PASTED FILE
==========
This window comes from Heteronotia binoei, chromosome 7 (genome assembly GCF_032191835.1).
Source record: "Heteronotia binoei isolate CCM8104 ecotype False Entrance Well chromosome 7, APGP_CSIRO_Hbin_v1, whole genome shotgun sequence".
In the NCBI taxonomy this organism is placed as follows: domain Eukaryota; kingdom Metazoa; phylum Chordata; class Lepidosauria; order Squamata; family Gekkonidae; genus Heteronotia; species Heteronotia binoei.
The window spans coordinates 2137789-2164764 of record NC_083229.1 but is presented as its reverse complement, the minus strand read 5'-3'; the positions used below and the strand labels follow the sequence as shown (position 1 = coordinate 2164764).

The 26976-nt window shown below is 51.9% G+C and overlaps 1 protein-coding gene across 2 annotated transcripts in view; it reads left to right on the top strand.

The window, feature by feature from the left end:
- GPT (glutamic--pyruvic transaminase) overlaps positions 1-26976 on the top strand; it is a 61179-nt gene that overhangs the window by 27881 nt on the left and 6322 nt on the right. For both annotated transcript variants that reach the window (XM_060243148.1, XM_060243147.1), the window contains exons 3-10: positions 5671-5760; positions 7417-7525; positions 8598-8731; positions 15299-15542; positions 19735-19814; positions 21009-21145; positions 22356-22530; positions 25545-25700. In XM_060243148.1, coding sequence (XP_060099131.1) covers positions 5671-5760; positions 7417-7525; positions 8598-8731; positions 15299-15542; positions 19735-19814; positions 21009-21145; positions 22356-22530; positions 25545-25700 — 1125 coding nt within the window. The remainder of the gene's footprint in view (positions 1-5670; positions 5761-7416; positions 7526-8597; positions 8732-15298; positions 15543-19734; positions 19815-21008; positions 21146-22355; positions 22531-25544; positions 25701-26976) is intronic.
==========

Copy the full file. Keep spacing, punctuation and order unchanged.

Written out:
This window comes from Heteronotia binoei, chromosome 7 (genome assembly GCF_032191835.1).
Source record: "Heteronotia binoei isolate CCM8104 ecotype False Entrance Well chromosome 7, APGP_CSIRO_Hbin_v1, whole genome shotgun sequence".
In the NCBI taxonomy this organism is placed as follows: domain Eukaryota; kingdom Metazoa; phylum Chordata; class Lepidosauria; order Squamata; family Gekkonidae; genus Heteronotia; species Heteronotia binoei.
The window spans coordinates 2137789-2164764 of record NC_083229.1 but is presented as its reverse complement, the minus strand read 5'-3'; the positions used below and the strand labels follow the sequence as shown (position 1 = coordinate 2164764).

The 26976-nt window shown below is 51.9% G+C and overlaps 1 protein-coding gene across 2 annotated transcripts in view; it reads left to right on the top strand.

The window, feature by feature from the left end:
- GPT (glutamic--pyruvic transaminase) overlaps positions 1-26976 on the top strand; it is a 61179-nt gene that overhangs the window by 27881 nt on the left and 6322 nt on the right. For both annotated transcript variants that reach the window (XM_060243148.1, XM_060243147.1), the window contains exons 3-10: positions 5671-5760; positions 7417-7525; positions 8598-8731; positions 15299-15542; positions 19735-19814; positions 21009-21145; positions 22356-22530; positions 25545-25700. In XM_060243148.1, coding sequence (XP_060099131.1) covers positions 5671-5760; positions 7417-7525; positions 8598-8731; positions 15299-15542; positions 19735-19814; positions 21009-21145; positions 22356-22530; positions 25545-25700 — 1125 coding nt within the window. The remainder of the gene's footprint in view (positions 1-5670; positions 5761-7416; positions 7526-8597; positions 8732-15298; positions 15543-19734; positions 19815-21008; positions 21146-22355; positions 22531-25544; positions 25701-26976) is intronic.